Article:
Let’s tee off on whether an email binds: Justice Madeleine Flier of the California Appeals Court has affirmed the finding of Superior Court Judge Richard A. Stone in summary judgment, regarding MVP Productions Inc., a film and television production company, and a copyright transfer of the rights to Mark Frost’s book, The Match. MVP had sent an email to Frost’s attorney, Alan Wertheimer, that proposed certain terms and stated, “Let me know if this is okay and we’ll send paperwork…” Wertheimer responded, “done…thanks! Werth.” So was that a binding agreement?No, said Judge Stone — and Justice Flier concurred.
Both courts’ rulings were predicated on Title 17 Section 204(a)of the Copyright Act which states “A transfer of copyright ownership, other than by operation of law, is not valid unless an instrument of conveyance, or a note or memorandum of the transfer, is in writing and signed by the owner of the rights conveyed or such owner’s duly authorized agent.” There was no evidence that Wertheimer was Frost’s duly authorized agent, so there was no triable issue of material fact.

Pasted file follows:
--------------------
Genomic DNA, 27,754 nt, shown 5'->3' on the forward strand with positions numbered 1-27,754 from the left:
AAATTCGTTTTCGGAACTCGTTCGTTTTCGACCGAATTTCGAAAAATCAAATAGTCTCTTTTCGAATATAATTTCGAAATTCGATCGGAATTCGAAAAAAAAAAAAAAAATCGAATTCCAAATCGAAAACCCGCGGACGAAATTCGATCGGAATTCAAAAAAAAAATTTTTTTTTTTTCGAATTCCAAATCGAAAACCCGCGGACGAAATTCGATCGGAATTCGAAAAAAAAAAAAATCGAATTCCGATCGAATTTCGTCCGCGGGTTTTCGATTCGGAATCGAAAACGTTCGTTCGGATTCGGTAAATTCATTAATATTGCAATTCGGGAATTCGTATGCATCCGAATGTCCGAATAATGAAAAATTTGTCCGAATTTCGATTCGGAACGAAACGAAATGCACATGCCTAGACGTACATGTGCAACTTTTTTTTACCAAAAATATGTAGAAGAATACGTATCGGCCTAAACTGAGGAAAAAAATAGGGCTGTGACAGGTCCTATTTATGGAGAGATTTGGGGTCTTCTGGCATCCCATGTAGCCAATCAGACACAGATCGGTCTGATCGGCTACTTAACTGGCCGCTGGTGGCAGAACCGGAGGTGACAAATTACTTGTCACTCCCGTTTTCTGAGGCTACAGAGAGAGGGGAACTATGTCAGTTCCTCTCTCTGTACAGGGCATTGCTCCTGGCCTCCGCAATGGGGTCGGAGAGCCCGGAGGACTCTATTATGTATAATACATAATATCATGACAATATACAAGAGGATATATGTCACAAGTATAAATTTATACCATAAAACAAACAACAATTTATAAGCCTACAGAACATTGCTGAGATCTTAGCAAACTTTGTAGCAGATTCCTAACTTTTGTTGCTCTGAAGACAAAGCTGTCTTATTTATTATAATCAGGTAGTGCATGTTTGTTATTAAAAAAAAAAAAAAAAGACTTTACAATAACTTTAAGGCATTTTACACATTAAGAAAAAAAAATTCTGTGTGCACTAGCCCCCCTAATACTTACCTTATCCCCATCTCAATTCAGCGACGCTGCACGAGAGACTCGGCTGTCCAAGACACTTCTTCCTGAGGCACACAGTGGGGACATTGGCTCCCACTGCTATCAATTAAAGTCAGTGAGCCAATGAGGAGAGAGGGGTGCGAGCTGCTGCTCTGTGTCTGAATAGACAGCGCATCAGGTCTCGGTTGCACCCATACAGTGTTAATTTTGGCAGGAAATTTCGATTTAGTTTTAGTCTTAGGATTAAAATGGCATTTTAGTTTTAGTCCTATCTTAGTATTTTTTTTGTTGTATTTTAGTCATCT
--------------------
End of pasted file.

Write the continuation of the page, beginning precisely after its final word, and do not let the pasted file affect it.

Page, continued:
MVP argued that Wertheimer had ostensible if not actual authority; under Section 204, however, ostensible authority is insufficient, as only a writing signed by the copyright holder or his duly authorized agent is acceptable. Wertheimer did not have express authorization from Frost, so he was unable to transfer the copyright.
The court distinguished copyright law from agency law in terms of which innocent party must suffer in the event of a wrongful act by one party. Copyright law places the burden on the innocent infringer while agency law, in the circumstance of apparent authority, places the burden on the one whose conduct gave rise to the loss. Frost was also given costs on appeal. The Metropolitan News-Enterprise reported details of this failed film adaptation.